156269 Bisexual men and condom use at last sexual contact: Results from a national survey

Monday, November 5, 2007

William L. Jeffries IV, MA , Department of Sociology and Department of Behavioral Science and Community Health, University of Florida, Gainesville, FL
Jessica R. Jones , Department of Behavioral Science and Community Health, University of Florida, Gainesville, FL
Johanna Adderly, BA , Department of Behavioral Science and Community Health, University of Florida, Gainesville, FL
Brian Dodge, PhD , Center for Sexual Health Promotion, Indiana University, Bloomington, IN
Introduction: Epidemiological studies suggest that bisexual men, due to inconsistent condom use, are at high risk for HIV and other sexually transmitted infections (STIs). Risk behaviors that mediate bisexual men's condom use include intravenous drug use (IDU), sex work, engaging in sex while using substances, and having multiple sexual partners. Yet, little is known about condom use among bisexual men as distinct from homosexual and heterosexual men. Moreover, previous research on bisexual men has relied on non-probabilistic, high-risk samples with limited generalizability.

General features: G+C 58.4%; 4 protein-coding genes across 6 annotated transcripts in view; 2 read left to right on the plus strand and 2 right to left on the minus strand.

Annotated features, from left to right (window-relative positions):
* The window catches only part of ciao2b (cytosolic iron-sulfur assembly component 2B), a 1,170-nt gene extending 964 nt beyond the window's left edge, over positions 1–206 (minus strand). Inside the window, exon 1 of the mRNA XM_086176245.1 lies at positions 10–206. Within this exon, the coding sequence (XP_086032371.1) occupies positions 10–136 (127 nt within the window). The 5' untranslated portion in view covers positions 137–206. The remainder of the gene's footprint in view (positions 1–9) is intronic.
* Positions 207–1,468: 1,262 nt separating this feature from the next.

Methods: We used the 2002 cycle of the National Survey of Family Growth, a nationally-representative, area probability sample of 4,928 men. We operationalized behavioral sexual orientation based upon the gender(s) of sexual partners in the past year. Using only weighted data, we performed bivariate and multivariate logistic regression analyses.

Results: Bisexual men had significantly more IDU, sex work, sex while using substances, and sexual partners than heterosexual and homosexual men. However, bisexual men did not report using condoms less than other men. Indeed, with female partners, bisexual men reported higher rates of condom use than homosexual and heterosexual men did with their male and female partners, respectively. The relationship between sexual orientation and condom use persisted when race/ethnicity, age, marital status, socioeconomic status, sexual identity, and risk covariates were controlled.

Discussion: Our study suggests that caution should be taken when using non-probabilistic samples to examine condom use among bisexual men. We discuss the implications of our study for HIV/STI prevention among bisexual men in the United States.

Learning Objectives:
1. Identify causal mechanisms that dispose bisexual men to inconsistent condom use. 2. Understand sexual identity as a protective factor in condom use for bisexual men. 3. Articulate limitations of non-probabilistic, high-risk samples of bisexual men.

Keywords: Bisexual, Condom Use

Presenting author's disclosure statement:

Any relevant financial relationships? No
Any institutionally-contracted trials related to this submission?

I agree to comply with the American Public Health Association Conflict of Interest and Commercial Support Guidelines, and to disclose to the participants any off-label or experimental uses of a commercial product or service discussed in my presentation.